Nick AndrewsSteph Bailey and Simon English then looked at what companies need to do to convince journalists that they are authentic and trustworthy.  Simon’s response was simple – they need to take it seriously.  He then uses the example of BT’s pension deficit problems as he felt that BT were not authentic when this was first reported, that they were just trying to ‘shove things through’, and hadn’t thought about the fact that some journalists would have known what the company had said in the past. Simon added that BT got ‘bashed’ by the media because, in his opinion, they simply didn’t tell the truth about the fact that they have a very serious problem or in explaining what are they going to do about it.    His impression is that companies have internal meetings about the messages they are going to put out, but do not think enough about who is recieveing it.  Naturally, Nick’s response was that this doesn’t happen if those companies are well advised, but Simon said his job as a journalist is to remember what big companies, like BT, would rather we’d forgotten!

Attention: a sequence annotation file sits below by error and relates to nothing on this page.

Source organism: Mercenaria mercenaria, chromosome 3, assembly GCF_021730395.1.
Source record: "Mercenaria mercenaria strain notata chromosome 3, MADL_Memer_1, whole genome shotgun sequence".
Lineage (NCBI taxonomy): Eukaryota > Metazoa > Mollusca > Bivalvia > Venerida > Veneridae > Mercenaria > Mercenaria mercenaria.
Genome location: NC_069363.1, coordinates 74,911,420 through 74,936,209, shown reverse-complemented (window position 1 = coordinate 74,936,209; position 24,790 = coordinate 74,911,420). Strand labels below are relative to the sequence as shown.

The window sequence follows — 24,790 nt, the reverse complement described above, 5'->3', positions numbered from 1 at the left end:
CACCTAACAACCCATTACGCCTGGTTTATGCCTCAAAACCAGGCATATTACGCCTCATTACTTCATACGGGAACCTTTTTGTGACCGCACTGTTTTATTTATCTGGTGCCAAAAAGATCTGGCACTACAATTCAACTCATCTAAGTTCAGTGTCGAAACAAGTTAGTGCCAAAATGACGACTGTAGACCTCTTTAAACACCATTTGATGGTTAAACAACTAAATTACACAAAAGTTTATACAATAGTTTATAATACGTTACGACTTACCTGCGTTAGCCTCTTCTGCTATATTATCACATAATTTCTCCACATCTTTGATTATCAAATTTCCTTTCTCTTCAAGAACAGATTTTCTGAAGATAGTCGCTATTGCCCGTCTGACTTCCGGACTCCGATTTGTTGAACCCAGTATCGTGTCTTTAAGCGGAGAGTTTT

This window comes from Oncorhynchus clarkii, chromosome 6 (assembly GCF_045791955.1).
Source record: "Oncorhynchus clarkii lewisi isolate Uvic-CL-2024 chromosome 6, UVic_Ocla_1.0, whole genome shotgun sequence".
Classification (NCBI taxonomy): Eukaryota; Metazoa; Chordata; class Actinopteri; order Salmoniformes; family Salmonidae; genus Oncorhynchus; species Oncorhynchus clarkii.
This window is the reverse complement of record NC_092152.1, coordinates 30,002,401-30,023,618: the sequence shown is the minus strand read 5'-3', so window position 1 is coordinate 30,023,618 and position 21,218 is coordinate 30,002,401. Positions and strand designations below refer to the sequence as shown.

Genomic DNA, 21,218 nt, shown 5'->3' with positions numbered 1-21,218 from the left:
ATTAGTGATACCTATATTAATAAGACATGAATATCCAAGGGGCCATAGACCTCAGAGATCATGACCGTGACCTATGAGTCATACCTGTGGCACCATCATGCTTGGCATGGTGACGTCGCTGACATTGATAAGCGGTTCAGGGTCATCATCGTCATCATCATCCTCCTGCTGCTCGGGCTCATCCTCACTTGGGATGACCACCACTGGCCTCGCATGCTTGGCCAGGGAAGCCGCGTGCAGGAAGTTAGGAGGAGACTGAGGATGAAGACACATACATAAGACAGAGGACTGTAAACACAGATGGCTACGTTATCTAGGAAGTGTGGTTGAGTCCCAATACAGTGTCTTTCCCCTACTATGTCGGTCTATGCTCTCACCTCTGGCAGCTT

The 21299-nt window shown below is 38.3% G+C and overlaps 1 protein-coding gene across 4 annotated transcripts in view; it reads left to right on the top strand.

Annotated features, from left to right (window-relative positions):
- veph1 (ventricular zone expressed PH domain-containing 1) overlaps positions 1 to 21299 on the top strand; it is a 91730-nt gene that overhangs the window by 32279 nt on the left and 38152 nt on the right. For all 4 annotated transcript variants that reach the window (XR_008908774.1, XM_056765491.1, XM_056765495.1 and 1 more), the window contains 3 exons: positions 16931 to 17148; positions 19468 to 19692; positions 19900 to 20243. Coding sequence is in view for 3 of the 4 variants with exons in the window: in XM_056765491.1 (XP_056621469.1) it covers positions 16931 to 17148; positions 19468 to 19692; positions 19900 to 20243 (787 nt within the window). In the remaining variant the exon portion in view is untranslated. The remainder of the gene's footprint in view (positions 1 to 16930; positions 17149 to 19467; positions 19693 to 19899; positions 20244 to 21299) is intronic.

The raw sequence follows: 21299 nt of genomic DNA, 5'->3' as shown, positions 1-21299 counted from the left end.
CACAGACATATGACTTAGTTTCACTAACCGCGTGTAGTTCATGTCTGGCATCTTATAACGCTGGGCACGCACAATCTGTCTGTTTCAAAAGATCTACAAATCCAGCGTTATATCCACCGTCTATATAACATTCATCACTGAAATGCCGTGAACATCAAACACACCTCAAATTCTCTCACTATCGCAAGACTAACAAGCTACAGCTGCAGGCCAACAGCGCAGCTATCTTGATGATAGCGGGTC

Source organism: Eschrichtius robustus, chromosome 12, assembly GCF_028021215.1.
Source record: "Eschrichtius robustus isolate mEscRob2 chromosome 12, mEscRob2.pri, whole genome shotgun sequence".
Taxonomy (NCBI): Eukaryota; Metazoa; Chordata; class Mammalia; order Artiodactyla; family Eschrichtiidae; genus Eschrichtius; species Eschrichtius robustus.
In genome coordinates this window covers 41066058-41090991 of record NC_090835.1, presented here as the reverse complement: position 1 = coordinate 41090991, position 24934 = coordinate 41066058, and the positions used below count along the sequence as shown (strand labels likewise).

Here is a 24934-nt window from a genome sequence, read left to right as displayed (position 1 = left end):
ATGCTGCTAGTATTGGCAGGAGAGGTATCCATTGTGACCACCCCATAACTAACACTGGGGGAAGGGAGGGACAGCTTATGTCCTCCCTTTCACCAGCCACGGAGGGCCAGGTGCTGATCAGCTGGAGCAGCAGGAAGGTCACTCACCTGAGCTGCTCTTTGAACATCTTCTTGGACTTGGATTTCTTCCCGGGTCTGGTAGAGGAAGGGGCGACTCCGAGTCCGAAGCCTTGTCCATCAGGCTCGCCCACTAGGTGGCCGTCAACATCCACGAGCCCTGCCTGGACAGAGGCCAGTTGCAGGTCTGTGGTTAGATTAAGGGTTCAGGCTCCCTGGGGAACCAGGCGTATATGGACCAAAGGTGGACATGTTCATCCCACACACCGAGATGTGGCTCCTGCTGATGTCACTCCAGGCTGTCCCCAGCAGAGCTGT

In reviewing the report, Steph said that of the nine drivers, Credible Communications scored very low – people  either don’t believe what companies are saying or fundamentally do not think they are being authentic. She also picked up on the the fact that value is still an important driver for people too and whilst that is obviously about feeling the product you get is worth the money you invest in it, the driver is also about what the company is doing around that value, i.e., their investment in the local community or the fact that they are investing in their employees. However, Steph said that there is an overwhelming sense of disappointment – despite what businesses are saying externally, customers are still seeing the bad behaviours coming through, which could be big companies not investing in their employees, or having a lack of attention to purpose and community